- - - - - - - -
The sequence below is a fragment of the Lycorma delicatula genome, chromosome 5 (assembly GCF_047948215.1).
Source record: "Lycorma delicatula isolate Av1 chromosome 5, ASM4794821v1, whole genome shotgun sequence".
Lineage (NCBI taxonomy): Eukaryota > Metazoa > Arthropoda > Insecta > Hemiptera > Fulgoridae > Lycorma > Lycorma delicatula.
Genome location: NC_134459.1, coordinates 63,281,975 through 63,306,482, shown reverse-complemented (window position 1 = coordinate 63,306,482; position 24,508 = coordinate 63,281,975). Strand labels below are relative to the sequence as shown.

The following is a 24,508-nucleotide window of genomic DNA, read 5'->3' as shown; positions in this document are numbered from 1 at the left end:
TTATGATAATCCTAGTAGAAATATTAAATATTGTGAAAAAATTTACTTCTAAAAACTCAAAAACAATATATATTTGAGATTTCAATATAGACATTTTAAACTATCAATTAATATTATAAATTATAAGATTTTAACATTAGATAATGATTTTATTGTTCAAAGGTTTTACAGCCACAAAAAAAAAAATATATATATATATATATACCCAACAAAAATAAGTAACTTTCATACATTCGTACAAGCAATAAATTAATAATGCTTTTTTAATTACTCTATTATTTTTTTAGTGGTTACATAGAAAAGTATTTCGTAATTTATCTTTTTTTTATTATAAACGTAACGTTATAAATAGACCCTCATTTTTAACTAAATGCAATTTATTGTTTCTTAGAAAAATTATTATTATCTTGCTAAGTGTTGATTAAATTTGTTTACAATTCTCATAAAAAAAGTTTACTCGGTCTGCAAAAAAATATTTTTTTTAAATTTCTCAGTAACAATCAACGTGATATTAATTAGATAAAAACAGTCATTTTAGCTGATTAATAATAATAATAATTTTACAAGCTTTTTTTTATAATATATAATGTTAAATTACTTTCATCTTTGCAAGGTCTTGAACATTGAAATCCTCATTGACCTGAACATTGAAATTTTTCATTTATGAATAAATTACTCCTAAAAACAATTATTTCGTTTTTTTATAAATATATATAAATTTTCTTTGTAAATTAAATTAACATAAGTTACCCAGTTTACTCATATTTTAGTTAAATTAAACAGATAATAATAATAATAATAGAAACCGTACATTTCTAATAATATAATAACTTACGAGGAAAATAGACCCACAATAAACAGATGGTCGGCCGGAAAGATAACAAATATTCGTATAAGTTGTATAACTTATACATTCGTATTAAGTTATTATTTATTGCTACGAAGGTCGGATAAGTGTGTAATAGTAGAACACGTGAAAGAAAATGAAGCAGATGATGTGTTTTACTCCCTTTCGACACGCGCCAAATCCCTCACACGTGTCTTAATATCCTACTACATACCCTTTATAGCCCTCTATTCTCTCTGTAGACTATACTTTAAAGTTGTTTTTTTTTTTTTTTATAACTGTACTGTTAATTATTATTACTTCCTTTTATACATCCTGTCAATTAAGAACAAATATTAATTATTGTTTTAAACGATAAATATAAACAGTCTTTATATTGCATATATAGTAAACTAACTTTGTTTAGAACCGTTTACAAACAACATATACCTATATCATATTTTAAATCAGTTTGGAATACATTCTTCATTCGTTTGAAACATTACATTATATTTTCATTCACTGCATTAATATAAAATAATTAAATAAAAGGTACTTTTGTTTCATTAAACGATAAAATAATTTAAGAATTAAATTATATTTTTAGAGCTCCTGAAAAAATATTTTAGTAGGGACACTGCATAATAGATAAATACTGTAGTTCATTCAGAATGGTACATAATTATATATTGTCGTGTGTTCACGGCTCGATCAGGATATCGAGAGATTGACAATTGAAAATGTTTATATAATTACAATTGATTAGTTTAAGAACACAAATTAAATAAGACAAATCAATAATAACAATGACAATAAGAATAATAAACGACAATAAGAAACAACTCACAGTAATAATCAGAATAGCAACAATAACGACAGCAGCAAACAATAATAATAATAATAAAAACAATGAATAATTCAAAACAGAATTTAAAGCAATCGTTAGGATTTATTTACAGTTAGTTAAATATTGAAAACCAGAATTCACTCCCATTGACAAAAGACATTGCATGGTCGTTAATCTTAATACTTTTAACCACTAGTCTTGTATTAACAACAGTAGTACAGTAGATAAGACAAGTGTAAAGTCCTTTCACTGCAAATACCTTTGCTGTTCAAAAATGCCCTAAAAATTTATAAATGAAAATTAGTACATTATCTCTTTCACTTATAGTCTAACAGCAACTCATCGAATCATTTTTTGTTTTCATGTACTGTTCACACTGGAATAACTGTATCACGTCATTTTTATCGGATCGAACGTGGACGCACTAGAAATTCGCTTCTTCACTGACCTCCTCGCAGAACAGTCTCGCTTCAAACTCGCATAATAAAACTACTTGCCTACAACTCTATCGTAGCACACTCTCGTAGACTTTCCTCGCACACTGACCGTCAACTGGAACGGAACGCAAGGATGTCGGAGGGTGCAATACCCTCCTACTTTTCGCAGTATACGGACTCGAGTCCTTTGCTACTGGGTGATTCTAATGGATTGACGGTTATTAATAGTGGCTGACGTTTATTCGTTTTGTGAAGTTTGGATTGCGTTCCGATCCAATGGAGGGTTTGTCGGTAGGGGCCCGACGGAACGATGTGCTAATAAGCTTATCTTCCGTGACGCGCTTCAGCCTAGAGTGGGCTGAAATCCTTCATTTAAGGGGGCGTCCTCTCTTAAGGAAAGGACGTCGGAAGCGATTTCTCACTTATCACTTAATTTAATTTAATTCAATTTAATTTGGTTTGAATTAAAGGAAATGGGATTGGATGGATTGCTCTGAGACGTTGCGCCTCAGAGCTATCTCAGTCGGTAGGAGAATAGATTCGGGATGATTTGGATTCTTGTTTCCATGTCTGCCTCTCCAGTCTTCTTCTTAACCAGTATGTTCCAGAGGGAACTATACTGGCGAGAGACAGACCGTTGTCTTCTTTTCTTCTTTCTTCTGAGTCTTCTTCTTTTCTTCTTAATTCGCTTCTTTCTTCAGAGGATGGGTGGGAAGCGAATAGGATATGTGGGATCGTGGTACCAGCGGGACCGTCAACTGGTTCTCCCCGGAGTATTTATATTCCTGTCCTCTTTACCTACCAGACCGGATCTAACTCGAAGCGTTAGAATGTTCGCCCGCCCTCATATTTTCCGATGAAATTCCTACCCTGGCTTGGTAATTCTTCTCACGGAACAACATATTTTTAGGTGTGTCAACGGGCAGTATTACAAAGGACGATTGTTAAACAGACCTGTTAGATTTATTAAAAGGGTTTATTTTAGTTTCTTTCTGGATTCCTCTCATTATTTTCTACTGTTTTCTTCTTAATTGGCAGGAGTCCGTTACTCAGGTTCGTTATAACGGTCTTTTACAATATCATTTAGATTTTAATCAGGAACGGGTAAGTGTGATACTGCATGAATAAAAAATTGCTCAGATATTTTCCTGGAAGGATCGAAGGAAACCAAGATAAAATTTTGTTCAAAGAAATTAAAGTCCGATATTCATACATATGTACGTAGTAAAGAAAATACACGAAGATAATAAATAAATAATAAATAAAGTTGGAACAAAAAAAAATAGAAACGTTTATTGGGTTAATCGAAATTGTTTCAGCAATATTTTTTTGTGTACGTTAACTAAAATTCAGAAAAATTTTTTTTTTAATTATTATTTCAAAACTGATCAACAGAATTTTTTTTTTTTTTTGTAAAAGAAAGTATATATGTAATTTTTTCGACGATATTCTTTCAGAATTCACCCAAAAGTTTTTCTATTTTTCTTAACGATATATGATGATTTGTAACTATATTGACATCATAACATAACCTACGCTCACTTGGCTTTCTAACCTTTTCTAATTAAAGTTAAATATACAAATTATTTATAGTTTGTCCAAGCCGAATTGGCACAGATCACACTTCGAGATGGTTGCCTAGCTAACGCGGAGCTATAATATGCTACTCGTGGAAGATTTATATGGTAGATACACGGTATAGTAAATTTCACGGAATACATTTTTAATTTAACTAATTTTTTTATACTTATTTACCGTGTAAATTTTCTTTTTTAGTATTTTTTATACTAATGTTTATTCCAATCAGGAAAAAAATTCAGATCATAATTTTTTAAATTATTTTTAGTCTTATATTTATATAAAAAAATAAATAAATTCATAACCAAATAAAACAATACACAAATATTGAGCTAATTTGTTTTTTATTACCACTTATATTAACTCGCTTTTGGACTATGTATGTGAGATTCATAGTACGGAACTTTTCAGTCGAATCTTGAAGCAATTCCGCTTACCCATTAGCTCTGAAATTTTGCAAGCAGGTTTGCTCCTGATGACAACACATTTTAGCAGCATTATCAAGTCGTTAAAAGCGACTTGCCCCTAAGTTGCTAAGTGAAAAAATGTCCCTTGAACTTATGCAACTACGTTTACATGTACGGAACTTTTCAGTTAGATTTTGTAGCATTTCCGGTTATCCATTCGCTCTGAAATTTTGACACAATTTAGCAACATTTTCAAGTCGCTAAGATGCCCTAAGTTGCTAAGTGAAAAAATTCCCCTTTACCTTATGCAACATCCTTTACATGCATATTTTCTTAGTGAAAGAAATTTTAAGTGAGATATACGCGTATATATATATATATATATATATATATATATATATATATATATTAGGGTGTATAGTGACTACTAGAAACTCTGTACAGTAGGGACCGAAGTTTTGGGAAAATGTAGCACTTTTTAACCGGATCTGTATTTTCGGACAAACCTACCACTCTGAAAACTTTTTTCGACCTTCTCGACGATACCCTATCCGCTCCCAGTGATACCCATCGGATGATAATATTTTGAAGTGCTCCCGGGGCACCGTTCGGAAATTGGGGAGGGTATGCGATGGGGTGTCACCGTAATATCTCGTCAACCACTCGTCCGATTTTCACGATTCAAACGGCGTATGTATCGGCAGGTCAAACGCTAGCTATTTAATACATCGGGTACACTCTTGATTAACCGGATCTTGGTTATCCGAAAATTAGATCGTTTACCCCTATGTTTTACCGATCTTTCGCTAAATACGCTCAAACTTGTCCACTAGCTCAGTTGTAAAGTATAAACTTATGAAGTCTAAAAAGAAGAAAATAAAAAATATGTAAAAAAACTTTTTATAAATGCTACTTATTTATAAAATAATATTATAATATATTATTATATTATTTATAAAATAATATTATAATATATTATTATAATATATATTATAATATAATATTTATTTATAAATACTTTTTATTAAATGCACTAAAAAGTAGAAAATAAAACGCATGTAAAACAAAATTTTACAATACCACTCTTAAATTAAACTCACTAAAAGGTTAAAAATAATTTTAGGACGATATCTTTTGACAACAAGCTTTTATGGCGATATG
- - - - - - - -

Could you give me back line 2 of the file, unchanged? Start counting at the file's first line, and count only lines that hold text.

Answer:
Source record: "Lycorma delicatula isolate Av1 chromosome 5, ASM4794821v1, whole genome shotgun sequence".